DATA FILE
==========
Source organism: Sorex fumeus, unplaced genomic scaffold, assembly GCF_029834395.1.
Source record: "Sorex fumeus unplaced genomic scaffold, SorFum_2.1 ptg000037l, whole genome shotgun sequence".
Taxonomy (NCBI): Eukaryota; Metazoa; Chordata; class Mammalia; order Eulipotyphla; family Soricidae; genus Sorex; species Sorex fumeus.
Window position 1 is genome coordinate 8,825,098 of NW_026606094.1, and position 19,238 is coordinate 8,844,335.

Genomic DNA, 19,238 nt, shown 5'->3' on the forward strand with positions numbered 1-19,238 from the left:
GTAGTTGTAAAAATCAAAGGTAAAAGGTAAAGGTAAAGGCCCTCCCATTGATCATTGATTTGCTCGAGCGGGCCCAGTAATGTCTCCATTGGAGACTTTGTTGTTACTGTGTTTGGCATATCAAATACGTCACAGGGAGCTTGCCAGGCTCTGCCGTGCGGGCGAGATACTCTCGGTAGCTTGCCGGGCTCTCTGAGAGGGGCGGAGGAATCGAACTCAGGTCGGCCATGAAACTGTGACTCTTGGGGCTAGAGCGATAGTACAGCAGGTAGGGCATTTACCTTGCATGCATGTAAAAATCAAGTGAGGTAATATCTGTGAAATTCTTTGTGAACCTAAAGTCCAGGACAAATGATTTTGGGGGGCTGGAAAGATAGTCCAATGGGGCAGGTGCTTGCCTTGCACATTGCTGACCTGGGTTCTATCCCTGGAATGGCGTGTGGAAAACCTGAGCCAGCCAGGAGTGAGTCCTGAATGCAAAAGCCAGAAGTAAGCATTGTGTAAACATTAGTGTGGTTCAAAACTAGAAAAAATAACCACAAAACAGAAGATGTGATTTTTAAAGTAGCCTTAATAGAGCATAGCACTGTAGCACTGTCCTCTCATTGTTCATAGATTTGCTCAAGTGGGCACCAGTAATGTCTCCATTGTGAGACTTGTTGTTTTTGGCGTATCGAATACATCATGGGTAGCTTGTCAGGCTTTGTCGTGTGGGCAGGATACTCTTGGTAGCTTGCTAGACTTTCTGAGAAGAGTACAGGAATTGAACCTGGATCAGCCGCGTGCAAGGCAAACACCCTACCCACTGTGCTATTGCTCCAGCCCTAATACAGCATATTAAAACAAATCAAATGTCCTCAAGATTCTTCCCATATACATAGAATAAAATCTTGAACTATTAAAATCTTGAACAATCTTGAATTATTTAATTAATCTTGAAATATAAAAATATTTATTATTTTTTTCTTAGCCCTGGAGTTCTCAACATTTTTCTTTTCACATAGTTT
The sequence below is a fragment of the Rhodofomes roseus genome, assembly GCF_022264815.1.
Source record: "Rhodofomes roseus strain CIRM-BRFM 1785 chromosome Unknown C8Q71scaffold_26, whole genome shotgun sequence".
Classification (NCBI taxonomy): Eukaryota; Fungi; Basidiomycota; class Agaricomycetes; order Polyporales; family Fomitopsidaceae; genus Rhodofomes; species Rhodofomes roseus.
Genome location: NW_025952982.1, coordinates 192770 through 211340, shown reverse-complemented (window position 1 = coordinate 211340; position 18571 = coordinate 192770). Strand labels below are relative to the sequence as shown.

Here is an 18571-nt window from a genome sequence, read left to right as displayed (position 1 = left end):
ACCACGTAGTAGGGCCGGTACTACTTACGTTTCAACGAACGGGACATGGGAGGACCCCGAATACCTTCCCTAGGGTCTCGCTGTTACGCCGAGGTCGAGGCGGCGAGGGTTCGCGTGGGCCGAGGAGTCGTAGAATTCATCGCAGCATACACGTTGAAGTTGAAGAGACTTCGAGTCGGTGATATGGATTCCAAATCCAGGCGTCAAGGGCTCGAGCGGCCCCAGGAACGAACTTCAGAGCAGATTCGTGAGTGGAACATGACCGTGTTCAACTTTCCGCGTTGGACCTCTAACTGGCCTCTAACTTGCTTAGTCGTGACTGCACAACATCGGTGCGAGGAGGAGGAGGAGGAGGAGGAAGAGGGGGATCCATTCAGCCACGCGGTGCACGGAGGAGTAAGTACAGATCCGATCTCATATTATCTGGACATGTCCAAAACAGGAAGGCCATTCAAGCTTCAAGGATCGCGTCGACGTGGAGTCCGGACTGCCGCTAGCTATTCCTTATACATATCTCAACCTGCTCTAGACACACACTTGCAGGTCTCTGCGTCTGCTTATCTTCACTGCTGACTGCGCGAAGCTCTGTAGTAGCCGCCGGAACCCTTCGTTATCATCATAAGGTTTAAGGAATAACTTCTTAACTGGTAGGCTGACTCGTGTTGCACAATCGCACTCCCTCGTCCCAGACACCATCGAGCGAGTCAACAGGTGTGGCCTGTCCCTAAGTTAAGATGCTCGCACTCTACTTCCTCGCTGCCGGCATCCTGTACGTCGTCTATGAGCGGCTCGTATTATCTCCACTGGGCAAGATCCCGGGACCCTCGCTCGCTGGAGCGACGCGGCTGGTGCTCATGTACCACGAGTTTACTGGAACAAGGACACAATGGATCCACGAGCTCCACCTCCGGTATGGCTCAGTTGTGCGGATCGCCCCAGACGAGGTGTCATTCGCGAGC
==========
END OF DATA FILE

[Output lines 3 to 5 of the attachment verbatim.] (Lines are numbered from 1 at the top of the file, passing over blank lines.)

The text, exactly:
Taxonomy (NCBI): Eukaryota; Metazoa; Chordata; class Mammalia; order Eulipotyphla; family Soricidae; genus Sorex; species Sorex fumeus.
Window position 1 is genome coordinate 8,825,098 of NW_026606094.1, and position 19,238 is coordinate 8,844,335.

Genomic DNA, 19,238 nt, shown 5'->3' on the forward strand with positions numbered 1-19,238 from the left: